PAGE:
The unavoidable "all-access-pass" to this clean and pure eating information will make it more difficult to enjoy, or even eat, foods that fall below these rising standards of purity and "health". Once conviction says that it is wrong to eat any other way, naturally it is difficult for anybody to go against their conscious. That makes sense. I get that. But what happens when pure gets taken to the extreme? Each product inferior to the next newest purest thing? What if it becomes all encompassing? The quality of the food that we eat becomes indicative of our value, our rightness, our goodness? When "a person of true depth and substance is holistic... being globally, socially, spiritually, ethically and environmentally conscious" and "it isn't a diet... it's a lifestyle"... what if your conscious doesn't allow you to eat anything at all?


Or so minimally, with so little variation and so little flexibility that it resulted in malnutrition and serious health issues? What if you couldn't eat with your friends or family because you had to choose between your relationships and your health conscious? What if you felt like you didn't really have a choice?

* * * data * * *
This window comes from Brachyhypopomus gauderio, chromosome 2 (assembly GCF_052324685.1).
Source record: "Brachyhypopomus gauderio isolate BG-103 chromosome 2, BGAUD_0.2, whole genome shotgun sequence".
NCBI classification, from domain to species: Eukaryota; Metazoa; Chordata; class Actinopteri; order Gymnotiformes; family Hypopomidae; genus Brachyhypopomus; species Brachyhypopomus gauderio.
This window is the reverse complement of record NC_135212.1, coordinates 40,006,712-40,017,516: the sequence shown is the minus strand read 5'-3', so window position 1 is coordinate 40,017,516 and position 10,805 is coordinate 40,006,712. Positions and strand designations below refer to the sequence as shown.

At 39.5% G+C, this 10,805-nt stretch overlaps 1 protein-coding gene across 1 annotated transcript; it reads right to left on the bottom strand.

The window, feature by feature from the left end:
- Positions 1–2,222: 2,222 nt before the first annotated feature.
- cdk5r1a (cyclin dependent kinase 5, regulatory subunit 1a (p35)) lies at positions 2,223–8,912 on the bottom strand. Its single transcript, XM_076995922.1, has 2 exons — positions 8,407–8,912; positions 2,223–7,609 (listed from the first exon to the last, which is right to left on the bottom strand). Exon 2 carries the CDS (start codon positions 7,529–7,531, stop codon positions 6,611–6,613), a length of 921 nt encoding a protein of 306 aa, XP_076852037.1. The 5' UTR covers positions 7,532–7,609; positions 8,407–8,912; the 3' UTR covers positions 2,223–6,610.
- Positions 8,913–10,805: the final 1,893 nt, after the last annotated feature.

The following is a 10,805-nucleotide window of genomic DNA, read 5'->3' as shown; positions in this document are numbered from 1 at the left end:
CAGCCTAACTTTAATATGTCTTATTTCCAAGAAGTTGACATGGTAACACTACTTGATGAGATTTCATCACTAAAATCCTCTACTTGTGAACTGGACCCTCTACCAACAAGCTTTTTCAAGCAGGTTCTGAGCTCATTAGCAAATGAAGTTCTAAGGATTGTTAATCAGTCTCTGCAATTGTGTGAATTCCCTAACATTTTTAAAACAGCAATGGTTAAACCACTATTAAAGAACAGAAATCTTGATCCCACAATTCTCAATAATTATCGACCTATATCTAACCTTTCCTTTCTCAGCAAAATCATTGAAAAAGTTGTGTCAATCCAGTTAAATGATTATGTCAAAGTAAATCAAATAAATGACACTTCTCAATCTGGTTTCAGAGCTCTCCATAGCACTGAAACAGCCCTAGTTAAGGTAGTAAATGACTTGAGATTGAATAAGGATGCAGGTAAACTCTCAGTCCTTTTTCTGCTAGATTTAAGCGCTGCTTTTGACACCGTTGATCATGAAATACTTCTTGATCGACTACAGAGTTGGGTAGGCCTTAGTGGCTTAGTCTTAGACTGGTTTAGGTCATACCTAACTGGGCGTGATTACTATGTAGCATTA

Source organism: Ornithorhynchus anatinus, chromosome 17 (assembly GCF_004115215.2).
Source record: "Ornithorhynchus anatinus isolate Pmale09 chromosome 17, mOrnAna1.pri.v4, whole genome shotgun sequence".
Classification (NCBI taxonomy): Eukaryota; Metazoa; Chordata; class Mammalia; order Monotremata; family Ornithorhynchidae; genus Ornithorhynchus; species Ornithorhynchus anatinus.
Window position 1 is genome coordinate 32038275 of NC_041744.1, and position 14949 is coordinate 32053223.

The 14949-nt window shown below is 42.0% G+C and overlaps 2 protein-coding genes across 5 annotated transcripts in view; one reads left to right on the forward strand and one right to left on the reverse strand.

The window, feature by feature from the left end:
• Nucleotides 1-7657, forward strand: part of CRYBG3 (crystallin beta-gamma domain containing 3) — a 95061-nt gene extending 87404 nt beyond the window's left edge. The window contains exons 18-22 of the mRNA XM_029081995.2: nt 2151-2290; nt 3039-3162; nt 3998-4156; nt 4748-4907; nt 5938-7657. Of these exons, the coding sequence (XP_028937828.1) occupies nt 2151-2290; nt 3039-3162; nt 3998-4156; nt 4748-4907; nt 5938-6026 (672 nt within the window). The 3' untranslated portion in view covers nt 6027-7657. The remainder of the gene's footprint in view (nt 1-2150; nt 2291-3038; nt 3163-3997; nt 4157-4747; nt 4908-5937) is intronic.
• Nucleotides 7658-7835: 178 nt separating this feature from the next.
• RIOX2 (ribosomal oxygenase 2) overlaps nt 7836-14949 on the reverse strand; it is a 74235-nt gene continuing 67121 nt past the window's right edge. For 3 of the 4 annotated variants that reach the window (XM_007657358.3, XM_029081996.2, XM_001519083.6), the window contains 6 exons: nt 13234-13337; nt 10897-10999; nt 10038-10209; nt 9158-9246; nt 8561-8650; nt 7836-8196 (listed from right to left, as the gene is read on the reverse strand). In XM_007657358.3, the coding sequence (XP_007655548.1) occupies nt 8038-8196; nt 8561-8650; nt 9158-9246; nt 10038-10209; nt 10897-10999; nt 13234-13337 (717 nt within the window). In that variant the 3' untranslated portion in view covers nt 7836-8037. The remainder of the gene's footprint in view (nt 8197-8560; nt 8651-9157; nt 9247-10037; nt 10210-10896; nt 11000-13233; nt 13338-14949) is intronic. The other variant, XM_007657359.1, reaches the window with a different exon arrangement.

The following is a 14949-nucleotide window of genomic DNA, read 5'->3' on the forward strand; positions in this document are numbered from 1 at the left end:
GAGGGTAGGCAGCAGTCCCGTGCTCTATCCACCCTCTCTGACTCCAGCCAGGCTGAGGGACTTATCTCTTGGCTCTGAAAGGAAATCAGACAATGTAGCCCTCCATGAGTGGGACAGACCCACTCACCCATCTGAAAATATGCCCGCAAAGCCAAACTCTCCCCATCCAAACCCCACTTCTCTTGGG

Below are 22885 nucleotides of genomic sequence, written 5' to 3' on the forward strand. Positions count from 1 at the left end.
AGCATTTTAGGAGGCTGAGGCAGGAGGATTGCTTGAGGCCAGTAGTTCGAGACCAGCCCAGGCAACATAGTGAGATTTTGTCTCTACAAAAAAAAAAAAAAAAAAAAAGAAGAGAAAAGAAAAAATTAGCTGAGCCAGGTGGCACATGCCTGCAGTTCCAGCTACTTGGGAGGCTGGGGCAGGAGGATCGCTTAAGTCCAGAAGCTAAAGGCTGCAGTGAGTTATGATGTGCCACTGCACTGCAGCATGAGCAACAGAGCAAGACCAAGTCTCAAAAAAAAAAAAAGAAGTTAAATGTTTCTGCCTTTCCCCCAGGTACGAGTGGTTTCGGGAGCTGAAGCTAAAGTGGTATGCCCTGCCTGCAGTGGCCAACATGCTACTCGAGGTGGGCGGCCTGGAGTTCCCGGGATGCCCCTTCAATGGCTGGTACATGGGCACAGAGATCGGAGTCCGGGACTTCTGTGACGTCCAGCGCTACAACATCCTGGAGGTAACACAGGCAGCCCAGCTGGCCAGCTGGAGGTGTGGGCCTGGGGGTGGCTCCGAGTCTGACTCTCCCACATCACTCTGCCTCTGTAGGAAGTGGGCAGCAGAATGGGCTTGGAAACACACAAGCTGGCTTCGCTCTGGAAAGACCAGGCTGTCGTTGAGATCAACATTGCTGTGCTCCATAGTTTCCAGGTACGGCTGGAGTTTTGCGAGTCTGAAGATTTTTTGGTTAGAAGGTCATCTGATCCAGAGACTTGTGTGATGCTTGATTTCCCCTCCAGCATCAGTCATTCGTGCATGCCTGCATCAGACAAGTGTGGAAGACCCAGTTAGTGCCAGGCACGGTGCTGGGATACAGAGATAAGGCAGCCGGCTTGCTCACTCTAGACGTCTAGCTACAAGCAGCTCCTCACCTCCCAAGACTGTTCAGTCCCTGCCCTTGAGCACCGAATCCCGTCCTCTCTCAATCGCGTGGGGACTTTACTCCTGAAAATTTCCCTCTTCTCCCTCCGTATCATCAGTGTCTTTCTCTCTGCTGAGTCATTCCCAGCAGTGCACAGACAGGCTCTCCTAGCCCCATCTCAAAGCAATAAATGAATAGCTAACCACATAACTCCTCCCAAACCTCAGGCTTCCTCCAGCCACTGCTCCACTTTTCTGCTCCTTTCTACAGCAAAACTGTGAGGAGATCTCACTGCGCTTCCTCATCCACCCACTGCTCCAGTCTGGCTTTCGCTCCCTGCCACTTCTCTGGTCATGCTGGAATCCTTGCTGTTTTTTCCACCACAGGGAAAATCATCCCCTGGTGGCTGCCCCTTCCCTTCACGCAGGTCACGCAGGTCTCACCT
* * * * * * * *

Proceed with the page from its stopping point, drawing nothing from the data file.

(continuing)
The Millennial and Gen Z generations currently account for half the U.S. population. So trends that are consistent among the two give us a pretty good picture of the overall trends. Or so I thought when I came across a recent article that identified “9 ways millennials are changing the way we eat”. 4 In my opinion six of those nine feed nicely into Orthorexic philosophies. In particular that “They love the Keto diet", “They Value the Planet” and “They want the Truth from food-manufacturers”. Do you see what I mean? Want to hear something funny? As if to intentionally support these claims… while I was writing this blog, Pintrest wanted to let me know that “Keto Recipes” searches are trending this week with 95 thousand searches… and counting.